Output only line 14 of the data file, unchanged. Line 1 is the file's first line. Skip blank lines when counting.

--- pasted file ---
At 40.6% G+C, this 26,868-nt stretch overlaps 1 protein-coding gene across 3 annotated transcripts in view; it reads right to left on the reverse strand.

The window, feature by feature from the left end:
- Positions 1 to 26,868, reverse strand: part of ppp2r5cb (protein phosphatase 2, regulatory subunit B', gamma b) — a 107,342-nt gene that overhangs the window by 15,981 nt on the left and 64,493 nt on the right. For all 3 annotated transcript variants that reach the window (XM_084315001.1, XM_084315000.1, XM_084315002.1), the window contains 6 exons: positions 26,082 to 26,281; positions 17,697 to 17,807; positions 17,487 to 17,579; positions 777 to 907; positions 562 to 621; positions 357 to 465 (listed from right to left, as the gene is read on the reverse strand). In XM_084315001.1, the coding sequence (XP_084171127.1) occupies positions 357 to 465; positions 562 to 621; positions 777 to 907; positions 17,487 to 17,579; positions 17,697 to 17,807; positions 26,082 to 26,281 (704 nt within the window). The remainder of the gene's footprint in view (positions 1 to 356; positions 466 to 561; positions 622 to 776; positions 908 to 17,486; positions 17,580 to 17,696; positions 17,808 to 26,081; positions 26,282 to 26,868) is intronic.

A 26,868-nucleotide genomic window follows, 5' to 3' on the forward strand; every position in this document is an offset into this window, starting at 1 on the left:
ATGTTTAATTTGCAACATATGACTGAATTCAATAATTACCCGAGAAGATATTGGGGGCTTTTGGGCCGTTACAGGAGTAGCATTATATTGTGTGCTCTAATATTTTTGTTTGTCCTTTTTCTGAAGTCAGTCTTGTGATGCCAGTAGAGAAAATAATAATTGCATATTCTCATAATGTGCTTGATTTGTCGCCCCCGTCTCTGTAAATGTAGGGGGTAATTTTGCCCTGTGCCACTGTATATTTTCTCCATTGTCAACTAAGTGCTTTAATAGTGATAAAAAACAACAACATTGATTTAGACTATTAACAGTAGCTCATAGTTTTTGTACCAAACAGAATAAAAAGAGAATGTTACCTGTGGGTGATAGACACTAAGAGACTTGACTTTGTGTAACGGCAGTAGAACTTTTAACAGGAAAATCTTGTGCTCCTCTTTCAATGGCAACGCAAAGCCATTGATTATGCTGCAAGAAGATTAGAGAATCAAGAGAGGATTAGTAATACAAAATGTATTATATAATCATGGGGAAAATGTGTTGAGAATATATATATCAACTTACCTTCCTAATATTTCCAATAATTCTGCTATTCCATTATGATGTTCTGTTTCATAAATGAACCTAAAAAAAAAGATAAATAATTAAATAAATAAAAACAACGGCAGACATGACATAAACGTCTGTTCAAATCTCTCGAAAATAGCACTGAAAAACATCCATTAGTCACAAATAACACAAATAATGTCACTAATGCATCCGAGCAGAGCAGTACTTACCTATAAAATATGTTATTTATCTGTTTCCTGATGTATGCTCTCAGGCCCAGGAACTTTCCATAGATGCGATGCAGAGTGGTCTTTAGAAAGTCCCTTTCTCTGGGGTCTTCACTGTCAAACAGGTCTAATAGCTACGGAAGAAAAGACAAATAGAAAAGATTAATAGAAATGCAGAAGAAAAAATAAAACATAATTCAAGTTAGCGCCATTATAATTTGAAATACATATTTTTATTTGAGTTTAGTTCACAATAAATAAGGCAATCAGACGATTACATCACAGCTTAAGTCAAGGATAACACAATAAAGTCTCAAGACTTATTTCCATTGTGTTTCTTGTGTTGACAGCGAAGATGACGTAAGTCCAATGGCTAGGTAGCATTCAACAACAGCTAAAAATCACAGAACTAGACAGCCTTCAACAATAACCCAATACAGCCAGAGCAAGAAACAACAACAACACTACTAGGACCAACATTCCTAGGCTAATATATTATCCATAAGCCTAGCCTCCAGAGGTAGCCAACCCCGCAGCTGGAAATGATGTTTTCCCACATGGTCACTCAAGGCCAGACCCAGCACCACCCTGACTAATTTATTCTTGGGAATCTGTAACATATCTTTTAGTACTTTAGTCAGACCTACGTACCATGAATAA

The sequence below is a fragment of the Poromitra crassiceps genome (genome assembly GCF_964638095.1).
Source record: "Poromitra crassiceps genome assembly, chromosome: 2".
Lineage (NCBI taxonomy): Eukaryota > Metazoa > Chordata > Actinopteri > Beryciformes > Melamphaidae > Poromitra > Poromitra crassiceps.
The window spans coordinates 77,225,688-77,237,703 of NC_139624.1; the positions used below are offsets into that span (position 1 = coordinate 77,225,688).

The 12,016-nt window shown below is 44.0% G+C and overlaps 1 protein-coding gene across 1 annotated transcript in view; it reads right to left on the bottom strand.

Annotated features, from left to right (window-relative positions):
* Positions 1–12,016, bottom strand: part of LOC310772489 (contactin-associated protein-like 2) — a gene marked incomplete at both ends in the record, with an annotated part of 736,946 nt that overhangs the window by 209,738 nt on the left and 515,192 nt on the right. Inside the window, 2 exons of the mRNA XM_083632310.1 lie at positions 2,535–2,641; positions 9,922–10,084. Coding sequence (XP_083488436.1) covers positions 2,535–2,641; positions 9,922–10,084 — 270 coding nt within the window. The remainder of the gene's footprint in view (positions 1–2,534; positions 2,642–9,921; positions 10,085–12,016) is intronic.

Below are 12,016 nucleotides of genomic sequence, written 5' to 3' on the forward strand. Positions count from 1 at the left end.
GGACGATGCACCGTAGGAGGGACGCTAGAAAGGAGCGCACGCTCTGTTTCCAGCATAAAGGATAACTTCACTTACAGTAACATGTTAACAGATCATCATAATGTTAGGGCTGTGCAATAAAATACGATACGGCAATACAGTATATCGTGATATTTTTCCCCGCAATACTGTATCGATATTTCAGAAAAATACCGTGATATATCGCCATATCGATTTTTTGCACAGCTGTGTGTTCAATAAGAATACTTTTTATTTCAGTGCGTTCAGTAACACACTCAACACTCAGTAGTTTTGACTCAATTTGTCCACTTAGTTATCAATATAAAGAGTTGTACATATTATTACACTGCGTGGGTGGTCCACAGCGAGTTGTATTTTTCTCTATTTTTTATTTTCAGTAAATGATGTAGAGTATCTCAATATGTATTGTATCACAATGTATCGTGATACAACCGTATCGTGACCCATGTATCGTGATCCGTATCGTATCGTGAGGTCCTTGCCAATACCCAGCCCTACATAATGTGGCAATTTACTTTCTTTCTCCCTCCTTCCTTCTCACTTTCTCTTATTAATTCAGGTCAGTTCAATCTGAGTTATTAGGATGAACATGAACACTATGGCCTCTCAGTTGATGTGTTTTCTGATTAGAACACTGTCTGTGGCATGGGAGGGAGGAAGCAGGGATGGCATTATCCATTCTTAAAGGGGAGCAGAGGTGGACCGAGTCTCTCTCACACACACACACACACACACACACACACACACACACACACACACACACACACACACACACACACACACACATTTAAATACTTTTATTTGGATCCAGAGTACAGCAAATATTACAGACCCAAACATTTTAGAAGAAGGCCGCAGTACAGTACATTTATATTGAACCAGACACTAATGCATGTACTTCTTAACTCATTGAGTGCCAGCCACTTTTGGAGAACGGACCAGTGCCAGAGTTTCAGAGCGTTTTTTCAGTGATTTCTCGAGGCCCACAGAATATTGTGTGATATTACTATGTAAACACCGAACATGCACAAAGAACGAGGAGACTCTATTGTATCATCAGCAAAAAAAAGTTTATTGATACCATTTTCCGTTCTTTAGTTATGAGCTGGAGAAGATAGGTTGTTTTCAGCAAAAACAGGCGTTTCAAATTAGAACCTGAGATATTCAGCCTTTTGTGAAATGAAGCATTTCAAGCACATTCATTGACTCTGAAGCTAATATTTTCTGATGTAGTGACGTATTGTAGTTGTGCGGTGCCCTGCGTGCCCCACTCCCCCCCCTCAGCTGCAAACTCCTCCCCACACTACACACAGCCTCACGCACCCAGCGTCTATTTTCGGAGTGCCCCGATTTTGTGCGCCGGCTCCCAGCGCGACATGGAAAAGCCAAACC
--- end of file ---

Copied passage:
GGACGATGCACCGTAGGAGGGACGCTAGAAAGGAGCGCACGCTCTGTTTCCAGCATAAAGGATAACTTCACTTACAGTAACATGTTAACAGATCATCATAATGTTAGGGCTGTGCAATAAAATACGATACGGCAATACAGTATATCGTGATATTTTTCCCCGCAATACTGTATCGATATTTCAGAAAAATACCGTGATATATCGCCATATCGATTTTTTGCACAGCTGTGTGTTCAATAAGAATACTTTTTATTTCAGTGCGTTCAGTAACACACTCAACACTCAGTAGTTTTGACTCAATTTGTCCACTTAGTTATCAATATAAAGAGTTGTACATATTATTACACTGCGTGGGTGGTCCACAGCGAGTTGTATTTTTCTCTATTTTTTATTTTCAGTAAATGATGTAGAGTATCTCAATATGTATTGTATCACAATGTATCGTGATACAACCGTATCGTGACCCATGTATCGTGATCCGTATCGTATCGTGAGGTCCTTGCCAATACCCAGCCCTACATAATGTGGCAATTTACTTTCTTTCTCCCTCCTTCCTTCTCACTTTCTCTTATTAATTCAGGTCAGTTCAATCTGAGTTATTAGGATGAACATGAACACTATGGCCTCTCAGTTGATGTGTTTTCTGATTAGAACACTGTCTGTGGCATGGGAGGGAGGAAGCAGGGATGGCATTATCCATTCTTAAAGGGGAGCAGAGGTGGACCGAGTCTCTCTCACACACACACACACACACACACACACACACACACACACACACACACACACACACACACACACACACACACATTTAAATACTTTTATTTGGATCCAGAGTACAGCAAATATTACAGACCCAAACATTTTAGAAGAAGGCCGCAGTACAGTACATTTATATTGAACCAGACACTAATGCATGTACTTCTTAACTCATTGAGTGCCAGCCACTTTTGGAGAACGGACCAGTGCCAGAGTTTCAGAGCGTTTTTTCAGTGATTTCTCGAGGCCCACAGAATATTGTGTGATATTACTATGTAAACACCGAACATGCACAAAGAACGAGGAGACTCTATTGTATCATCAGCAAAAAAAAGTTTATTGATACCATTTTCCGTTCTTTAGTTATGAGCTGGAGAAGATAGGTTGTTTTCAGCAAAAACAGGCGTTTCAAATTAGAACCTGAGATATTCAGCCTTTTGTGAAATGAAGCATTTCAAGCACATTCATTGACTCTGAAGCTAATATTTTCTGATGTAGTGACGTATTGTAGTTGTGCGGTGCCCTGCGTGCCCCACTCCCCCCCCTCAGCTGCAAACTCCTCCCCACACTACACACAGCCTCACGCACCCAGCGTCTATTTTCGGAGTGCCCCGATTTTGTGCGCCGGCTCCCAGCGCGACATGGAAAAGCCAAACC